Since the 1970s, when chlorofluorocarbons (CFCs) were first suspected of contributing to the deterioration of the ozone layer, our industry took the lead in transitioning to less destructive hydrochlorofluorocarbon (HCFC) refrigerants, and then to hydrofluorocarbon (HFC) refrigerants. With environmental concerns shifting from ozone depletion to global climate change, the release of HFCs, considered to be greenhouse gases, into the atmosphere, puts the continued use of these vital products at risk, not only in this country, but also around the world. At present, no suitable, plentiful, economical substitute to HFCs exists.

To ensure continued availability of these plentiful, efficient, economical refrigerants, HVACR manufacturers are taking the lead to ensure that appropriate steps are taken to minimize refrigerant emissions. The Air-conditioning and Refrigeration Institute (ARI) represents the manufacturers of more than 90 percent of North American-produced residential and commercial central air conditioning and commercial refrigeration products. Half of the manufacturers who responded to a recent industry survey said they have built their manufacturing facilities with a zero emission goal, and more than 70 percent of the respondents of the same survey said they have already reduced emissions in their plants by 25-75 percent.

Taking these voluntary industry efforts a step farther, ARI recently launched a Responsible Refrigerant Use Initiative designed to help plant managers take every appropriate step to contain refrigerants and minimize releases. The effort consists of five activities, some complete, some underway, and some to be developed:

Develop an Industry Responsible Use Guide
The ARI Responsible Use Guide for Minimizing Fluorocarbon Emissions in Manufacturing Facilities, released in March 2006 with the endorsement of the Environmental Protection Agency (EPA), emphasizes the recovery, reclamation, reuse, or proper disposal of refrigerants and the need to use trained and certified personnel.

The guide targets processes used in the manufacturing of both residential and commercial HVACR equipment. It also lists practices that should be performed in every facility where refrigerants are produced, used, stored, or prepared for transport.

Industry-Wide Endorsement of ASHRAE Standard
Through the American Society of Heating, Refrigerating and Air-Conditioning Engineers (ASHRAE), industry professionals have developed a standard to address the containment of refrigerants during design, product development, manufacturing, installation, service, operation, maintenance, decommissioning, refrigerant recovery, reuse, disposal, handling, and storage.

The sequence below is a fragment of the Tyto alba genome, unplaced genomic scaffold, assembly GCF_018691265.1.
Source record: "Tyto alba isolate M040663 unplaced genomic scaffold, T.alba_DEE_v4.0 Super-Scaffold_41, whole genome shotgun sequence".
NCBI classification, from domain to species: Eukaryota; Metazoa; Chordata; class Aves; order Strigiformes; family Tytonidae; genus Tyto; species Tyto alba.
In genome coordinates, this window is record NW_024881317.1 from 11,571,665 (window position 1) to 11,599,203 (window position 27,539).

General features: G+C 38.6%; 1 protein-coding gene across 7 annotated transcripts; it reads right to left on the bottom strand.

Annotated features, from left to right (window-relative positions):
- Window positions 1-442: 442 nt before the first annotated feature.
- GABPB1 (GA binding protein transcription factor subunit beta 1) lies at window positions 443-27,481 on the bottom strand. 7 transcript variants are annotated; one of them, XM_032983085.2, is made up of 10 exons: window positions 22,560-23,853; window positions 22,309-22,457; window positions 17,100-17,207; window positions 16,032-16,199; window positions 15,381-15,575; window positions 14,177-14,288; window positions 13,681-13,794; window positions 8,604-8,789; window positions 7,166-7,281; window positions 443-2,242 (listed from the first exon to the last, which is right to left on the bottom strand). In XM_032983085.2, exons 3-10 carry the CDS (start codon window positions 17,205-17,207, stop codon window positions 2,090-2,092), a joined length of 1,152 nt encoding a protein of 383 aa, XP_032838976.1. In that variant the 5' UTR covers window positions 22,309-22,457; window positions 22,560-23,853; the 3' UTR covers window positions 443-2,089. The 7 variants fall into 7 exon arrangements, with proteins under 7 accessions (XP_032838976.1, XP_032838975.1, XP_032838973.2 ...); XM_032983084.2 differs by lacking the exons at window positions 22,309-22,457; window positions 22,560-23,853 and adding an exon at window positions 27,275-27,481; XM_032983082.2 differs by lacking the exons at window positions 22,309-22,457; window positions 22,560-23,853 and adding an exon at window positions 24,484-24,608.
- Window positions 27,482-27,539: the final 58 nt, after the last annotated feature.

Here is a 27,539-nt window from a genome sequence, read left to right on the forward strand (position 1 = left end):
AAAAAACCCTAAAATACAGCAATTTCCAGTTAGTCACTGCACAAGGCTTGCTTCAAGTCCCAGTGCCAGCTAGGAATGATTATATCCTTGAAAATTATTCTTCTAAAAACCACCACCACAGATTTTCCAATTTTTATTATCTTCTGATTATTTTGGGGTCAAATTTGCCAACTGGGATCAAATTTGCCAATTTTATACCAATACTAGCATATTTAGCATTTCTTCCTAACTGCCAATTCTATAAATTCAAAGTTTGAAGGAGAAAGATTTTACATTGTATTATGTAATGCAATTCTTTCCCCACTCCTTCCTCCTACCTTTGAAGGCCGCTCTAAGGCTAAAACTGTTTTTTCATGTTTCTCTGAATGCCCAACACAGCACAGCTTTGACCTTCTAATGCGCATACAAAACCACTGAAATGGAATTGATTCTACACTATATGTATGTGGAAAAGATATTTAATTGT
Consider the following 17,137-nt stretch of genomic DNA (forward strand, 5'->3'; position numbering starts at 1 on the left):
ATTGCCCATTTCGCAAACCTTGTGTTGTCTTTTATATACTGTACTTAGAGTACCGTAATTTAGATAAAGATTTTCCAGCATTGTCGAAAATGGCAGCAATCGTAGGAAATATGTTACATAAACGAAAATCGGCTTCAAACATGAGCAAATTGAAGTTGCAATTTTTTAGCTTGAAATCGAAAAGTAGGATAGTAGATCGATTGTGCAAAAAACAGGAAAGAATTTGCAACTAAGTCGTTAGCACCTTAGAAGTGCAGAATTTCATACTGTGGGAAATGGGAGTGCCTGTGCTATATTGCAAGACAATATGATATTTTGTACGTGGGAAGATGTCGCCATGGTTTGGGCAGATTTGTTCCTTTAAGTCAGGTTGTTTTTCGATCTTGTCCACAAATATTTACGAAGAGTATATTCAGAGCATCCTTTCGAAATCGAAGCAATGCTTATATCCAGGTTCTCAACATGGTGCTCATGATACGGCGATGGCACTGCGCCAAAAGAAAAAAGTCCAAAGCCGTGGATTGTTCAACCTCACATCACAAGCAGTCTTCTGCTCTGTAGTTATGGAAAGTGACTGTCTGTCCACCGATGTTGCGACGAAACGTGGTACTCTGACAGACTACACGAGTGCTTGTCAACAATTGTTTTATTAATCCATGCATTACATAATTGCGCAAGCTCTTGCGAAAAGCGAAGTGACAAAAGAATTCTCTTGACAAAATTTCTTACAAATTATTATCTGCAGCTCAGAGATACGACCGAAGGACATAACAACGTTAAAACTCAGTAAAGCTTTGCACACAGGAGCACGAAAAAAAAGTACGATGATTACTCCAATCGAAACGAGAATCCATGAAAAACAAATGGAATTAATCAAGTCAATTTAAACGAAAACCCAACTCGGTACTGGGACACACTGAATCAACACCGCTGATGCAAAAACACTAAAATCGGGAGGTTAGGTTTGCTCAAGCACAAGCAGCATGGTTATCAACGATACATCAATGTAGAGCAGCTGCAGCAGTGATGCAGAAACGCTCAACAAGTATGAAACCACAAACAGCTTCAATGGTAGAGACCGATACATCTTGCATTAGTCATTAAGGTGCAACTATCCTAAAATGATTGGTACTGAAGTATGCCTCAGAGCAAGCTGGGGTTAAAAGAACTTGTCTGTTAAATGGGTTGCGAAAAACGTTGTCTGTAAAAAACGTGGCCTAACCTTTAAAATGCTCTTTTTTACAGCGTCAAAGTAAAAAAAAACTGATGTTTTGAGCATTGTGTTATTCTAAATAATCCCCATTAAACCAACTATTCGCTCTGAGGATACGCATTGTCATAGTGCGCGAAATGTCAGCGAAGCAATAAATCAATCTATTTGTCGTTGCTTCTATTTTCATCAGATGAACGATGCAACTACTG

Between now and 2007, manufacturers will work with ASHRAE to revise and strengthen the standard. For its part, ARI will help develop acceptable methods of testing for refrigerant containment and tightness standards for various types of equipment.

Strengthen and Enhance Section 608 of the Clean Air Act
Section 608 of the Clean Air Act prohibits the intentional venting of CFC and HCFC refrigerants. However, inconsistencies in the application of these regulations have led to unclear guidelines for technicians and equipment owners. These inconsistencies, combined with a lack of enforcement from the EPA at the technician level, have resulted in an atmosphere of complacency regarding regulations. Our industry must take a proactive approach to control the emissions of HFCs - and all refrigerants.

ARI is working with other associations within our industry in a broad-based coalition to establish and promote common responsible-use goals for HFCs. This industry coalition will approach the EPA, Congress, and the administration with a unified message regarding the actions that must be taken to preserve the use of HFCs in this country.

Promote Government use of NATE-Certified Technicians
The federal government is the largest owner and tenant of both commercial and residential buildings. The U.S. General Services Administration alone manages an estimated 330 million square feet of public and private leased workspace with some 1,600 government-owned buildings.

ARI will continue to encourage the federal government to require its HVACR installation contractors be NATE-certified.

Establish a Recovery/Recycle or Destruction Program
As part of its overall commitment to improve life and the environment, ARI is exploring the development of a voluntary, industry-led program to:

  • Ensure the desired quality of refrigerants, while encouraging reuse;

  • Employ financial incentives throughout the value chain to encourage return/recycling of all refrigerants;

  • Certify all recycled refrigerants;

  • Ensure continuation of free-market recycling enterprises; and

  • Provide funding for the environmentally responsible destruction of unusable refrigerants.

    There are many links in the responsible-use chain, from the chemical companies that produce refrigerants to those who reclaim or destroy refrigerants at the end of their useful life that must be part of an effective responsible-use strategy. Through ARI members' cooperation and full participation in the Responsible Refrigerant Use Initiative, the industry can demonstrate its environmental responsibility while preserving for our use - and the comfort of our customers - these vital refrigerants.

    William G. Sutton, ARI President, 703-600-0314,

    Publication date: 05/29/2006